Everything Nicholas said is correct, but there are a few additional layers.
100 years ago, "must" was much more common than "have to". Since then, in both England and America, "must" has declined, and "have to" has increased. Personally, I almost never use "must" to express obligation in speech: I *always* use "have to". The same is true for most Americans. In America, "must" is now mostly used to show *inference* instead of *obligation*--we use it to show that we have arrived at a conclusion based on evidence.
EX: "You walked 20 miles!? You must be tired."// "If you did that for him, you must really love him."// "1000 people took that test, and Sam got the highest score. He must be smart, diligent, or both."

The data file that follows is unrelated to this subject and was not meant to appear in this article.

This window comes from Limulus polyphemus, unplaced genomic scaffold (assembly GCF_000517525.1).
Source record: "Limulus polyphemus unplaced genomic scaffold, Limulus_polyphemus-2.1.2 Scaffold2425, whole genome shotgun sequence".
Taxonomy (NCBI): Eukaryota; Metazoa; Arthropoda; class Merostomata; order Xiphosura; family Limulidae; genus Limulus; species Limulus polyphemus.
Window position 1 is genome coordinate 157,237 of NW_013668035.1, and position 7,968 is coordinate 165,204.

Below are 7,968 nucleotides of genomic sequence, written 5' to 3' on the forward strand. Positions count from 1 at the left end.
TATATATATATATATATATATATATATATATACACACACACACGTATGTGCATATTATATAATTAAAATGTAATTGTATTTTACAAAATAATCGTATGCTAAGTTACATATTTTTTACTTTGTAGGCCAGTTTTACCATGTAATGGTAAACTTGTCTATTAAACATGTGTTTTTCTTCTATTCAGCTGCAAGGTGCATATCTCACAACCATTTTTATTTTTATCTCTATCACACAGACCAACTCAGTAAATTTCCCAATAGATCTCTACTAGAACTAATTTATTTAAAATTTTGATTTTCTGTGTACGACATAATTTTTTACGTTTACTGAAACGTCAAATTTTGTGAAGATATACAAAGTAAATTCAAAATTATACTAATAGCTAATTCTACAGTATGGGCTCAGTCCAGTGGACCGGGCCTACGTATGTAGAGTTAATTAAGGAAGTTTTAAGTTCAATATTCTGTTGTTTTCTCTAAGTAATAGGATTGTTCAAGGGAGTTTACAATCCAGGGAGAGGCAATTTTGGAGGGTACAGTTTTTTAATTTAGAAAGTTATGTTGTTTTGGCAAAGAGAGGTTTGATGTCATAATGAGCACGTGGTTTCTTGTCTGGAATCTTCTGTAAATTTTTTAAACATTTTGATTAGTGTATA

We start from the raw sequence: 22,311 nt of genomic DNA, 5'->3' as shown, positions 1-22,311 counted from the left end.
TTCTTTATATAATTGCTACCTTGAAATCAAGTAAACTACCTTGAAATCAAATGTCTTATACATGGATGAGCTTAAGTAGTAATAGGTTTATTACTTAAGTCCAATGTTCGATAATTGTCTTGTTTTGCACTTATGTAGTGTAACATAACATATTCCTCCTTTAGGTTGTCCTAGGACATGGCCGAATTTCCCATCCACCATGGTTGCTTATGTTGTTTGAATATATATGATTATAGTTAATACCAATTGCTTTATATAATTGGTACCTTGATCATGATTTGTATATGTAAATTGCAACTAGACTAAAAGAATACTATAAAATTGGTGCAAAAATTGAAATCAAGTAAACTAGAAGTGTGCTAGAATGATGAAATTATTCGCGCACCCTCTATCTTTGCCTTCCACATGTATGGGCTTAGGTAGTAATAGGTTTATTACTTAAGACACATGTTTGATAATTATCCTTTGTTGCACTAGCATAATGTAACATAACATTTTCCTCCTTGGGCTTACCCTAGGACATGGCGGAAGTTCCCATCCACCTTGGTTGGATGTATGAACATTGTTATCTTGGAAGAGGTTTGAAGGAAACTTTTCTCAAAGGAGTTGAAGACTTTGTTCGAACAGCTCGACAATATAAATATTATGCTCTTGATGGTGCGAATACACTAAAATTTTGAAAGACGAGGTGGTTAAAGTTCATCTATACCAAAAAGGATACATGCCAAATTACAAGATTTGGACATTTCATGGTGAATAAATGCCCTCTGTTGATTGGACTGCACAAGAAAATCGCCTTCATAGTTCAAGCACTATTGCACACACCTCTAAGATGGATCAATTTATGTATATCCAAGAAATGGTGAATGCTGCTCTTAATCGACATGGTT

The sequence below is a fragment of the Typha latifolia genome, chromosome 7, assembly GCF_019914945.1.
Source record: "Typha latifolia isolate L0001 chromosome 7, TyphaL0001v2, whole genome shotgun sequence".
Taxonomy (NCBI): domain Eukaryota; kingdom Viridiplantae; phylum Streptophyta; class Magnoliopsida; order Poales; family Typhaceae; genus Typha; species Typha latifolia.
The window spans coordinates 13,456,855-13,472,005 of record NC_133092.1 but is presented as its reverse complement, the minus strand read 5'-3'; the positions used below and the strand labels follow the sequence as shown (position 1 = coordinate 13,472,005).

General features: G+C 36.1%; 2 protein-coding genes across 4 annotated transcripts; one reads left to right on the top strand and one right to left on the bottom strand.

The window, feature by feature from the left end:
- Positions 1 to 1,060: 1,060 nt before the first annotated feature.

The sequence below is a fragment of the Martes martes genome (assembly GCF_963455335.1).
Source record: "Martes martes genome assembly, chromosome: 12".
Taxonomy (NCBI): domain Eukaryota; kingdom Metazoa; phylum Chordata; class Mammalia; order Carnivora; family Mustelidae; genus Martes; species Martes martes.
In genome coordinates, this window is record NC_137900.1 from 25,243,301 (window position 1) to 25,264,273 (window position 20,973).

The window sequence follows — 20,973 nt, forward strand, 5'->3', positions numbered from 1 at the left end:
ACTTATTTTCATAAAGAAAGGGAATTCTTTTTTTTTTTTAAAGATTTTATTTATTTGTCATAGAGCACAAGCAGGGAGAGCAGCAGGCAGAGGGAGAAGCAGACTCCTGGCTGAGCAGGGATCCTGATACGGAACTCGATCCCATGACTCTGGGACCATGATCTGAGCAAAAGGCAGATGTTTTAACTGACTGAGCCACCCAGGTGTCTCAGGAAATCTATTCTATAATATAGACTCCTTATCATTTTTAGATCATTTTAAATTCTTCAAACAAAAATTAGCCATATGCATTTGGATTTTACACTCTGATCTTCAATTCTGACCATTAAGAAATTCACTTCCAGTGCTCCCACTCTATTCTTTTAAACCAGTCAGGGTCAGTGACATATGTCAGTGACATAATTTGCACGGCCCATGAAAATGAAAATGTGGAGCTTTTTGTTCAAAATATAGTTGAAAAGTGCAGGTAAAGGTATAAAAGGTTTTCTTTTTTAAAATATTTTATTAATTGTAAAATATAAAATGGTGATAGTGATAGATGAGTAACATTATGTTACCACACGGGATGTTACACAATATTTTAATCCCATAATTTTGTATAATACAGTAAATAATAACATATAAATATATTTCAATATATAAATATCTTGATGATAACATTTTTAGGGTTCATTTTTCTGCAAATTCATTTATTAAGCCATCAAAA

There are some relict uses for the old meaning of "must". It appears in technical manuals, rulebooks, and signs.
EX: [sign]"Employees must wash hands before returning to work."//[technical manual]"This machine must be serviced at least once a month, or the warranty will be void."
TL;DR: In modern America, "have to" is almost always a better choice than "must". If you want to say "mustn't", choose "can't" or "shouldn't" or "are forbidden to" or "aren't allowed to" instead.